How Caesar Cipher Teaches us the Most Valuable Lesson – Learn Kerckhoff’s Principle in 5 Steps with Python Code

What will we cover?

  • Understand the challenge to send a secret message
  • Understand the Caesar Cipher
  • How to create an implementation of that in Python
  • How to break the Caesar Cipher
  • Understand the importance of Kerckhoff’s Principle

Step 1: Understand the challenge to send a secret message

In cryptography you have three people involved in almost any scenario. We have Alice that wants to send a message to Bob. But Alice want to send it in a way, such that she ensures that Eve (the evil person) cannot understand it.

But let’s break with tradition and introduce an addition person, Mike. Mike is the messenger. Because we are back in the times of Caesar. Alice represent one of Caesar close generals that needs to send a message to the front lines of the army. Bob is in the front line and waits for a command from Alice. DO ATTACK or NO ATTACK.

Alice will use Mike, the messenger, to send that message to Bob.

Alice is of course afraid of that Eve, the evil enemy, will capture Mike along the way.

Of course, as Alice is smart, she knows that Mike should not understand the message he is delivering, and Eve should not be able to understand it as well. It should only add value to Bob, when Mike gives him the message.

That is the problem that Caesar wanted to solve with his cipher system.

Step 2: Understand the Caesar Cipher

Let’s do this a bit backwards.

You receive the message. BRX DUH DZHVRPH

That is pretty impossible to understand. But if you were told that this is the Caesar Cipher using the shift of 3 characters. Then maybe it makes sense.

As you can see, then green letters are the plaintext characters and the red letters are the encrypted cipher text letters. Hence, A will be a D. That is the letter A is shifted 3 characters down the row.

Reversing this, you see the the encrypted B, will map to the plaintext Y.

If you continue this process you will get.

That is a nice message to get.

Step 3: How to create an implementation of that in Python

Well, that is easy. There are many ways to do it. I will make use of the dictionary to make my life easy.

def generate_key(n):
    key = {}
    cnt = 0
    for c in letters:
        key[ c] = letters[(cnt + n) % len(letters)]
        cnt += 1
    return key

def get_decryption_key(key):
    dkey = {}
    for c in key:
        dkey[key[ c]] = c
    return dkey

def encrypt(key, message):
    cipher = ""
    for c in message:
        if c in key:
            cipher += key[ c]
            cipher += c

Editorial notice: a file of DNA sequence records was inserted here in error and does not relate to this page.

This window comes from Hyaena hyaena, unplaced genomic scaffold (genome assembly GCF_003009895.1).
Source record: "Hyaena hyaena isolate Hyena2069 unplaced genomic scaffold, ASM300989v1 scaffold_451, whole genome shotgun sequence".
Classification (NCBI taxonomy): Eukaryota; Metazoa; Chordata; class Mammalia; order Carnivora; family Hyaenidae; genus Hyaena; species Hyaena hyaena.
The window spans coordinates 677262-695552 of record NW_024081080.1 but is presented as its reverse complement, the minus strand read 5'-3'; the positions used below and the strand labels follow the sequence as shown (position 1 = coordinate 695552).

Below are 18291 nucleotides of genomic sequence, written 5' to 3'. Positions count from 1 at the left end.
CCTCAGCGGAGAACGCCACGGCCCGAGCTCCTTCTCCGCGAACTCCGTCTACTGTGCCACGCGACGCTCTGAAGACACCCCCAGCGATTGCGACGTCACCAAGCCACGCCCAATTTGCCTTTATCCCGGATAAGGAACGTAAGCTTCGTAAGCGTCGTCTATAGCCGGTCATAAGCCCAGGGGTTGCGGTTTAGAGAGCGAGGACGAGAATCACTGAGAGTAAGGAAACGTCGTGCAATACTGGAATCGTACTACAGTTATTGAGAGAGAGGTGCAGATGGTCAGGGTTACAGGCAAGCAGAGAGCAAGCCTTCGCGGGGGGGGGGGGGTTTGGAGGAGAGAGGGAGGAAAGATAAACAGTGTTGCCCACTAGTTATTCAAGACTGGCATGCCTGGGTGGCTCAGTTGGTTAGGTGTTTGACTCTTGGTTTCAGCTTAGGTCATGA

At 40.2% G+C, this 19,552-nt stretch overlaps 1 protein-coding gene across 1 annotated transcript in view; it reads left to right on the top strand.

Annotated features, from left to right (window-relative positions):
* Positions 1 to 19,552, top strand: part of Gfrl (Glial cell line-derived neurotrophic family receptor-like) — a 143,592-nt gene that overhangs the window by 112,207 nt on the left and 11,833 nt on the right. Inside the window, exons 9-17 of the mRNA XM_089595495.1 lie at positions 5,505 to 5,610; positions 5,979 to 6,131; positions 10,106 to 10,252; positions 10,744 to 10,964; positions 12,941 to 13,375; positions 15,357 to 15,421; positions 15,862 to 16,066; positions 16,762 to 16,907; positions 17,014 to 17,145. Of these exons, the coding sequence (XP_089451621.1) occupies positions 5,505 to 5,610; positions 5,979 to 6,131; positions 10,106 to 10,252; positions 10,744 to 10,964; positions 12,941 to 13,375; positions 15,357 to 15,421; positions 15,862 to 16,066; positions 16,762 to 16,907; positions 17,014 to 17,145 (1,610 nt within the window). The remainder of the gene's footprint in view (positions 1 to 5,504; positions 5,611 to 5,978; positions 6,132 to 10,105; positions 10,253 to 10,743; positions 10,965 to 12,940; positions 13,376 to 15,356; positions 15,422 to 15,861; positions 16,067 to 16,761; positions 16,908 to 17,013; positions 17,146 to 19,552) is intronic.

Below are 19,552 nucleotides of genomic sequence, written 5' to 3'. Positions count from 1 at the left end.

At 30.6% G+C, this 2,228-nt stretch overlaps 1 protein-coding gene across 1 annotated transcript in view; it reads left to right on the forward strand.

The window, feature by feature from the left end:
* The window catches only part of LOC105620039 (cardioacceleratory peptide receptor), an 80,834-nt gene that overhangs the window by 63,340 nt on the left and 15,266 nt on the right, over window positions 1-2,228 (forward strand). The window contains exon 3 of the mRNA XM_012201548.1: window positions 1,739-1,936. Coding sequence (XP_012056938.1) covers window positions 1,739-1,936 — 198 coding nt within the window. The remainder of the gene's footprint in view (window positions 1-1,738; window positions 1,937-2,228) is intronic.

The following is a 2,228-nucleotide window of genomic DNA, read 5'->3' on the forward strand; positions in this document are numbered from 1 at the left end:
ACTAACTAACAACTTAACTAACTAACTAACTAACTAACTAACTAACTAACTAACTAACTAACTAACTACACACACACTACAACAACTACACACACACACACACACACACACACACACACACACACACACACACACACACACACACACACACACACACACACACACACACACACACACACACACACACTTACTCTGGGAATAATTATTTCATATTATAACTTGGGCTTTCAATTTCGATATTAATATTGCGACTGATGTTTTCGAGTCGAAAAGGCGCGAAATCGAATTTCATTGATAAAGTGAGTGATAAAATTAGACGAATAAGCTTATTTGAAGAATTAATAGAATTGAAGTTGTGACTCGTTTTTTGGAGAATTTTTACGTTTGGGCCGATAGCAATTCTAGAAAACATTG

return cipher

# This is setting up your Caesar Cipher key
key = generate_key(3)
# Hmm... I guess this will print the key
# This will encrypt the message you have chose with your key
message = "YOU ARE AWESOME"
cipher = encrypt(key, message)
# I guess we should print out your AWESOME message

Step 4: How to break the Caesar Cipher

If you look at it like this. There is a flaw in the system. Can you see what?

Yes, of course you can. We are in the 2020ies and not back in the times of Caesar.

The key space is too small.

Breaking it basically takes the following code.

# this is us breaking the cipher
for i in range(26):
    dkey = generate_key(i)
    message = encrypt(dkey, cipher)

You read the code correct. There are only 26 keys. That means, that even back in the days of Caesar this could be done in hand.

This leads us to the most valuable lesson in cryptography and most important principle.

Step 5: Understand the importance of Kerckhoff’s Principle

Let’s just recap what happened here.

Alice sent a message to Bob that Eve captured. Eve did not understand it.

But the reason why Eve did not understand it, was not because she did not have the key.

No, if she knew the algorithm.

Yes, if Eve knew the algorithm of Caesar Cipher, she would not need the secret key to break it.

This leads to the most important lesson in cryptography. Kerckhoff’s Principle.

Eve should not be able to break the ciphers even when she knows the cipher.

Kerckhoff’s Principle

That is seems counterintuitive, right? Yes, but think about it, if you system is secure against any attack even if you reveal your algorithm, then it would give you more confidence that it is secure.

You security should not be based on keeping the algorithm secret. No it should be based on the secret key.

Is that principle followed?


Most government ciphers are kept secret.

Many secret encryption algorithms that leaked were broken.

This also includes the one used for mobile traffic in the old G2 network. A5/1 and the export version A5/2.

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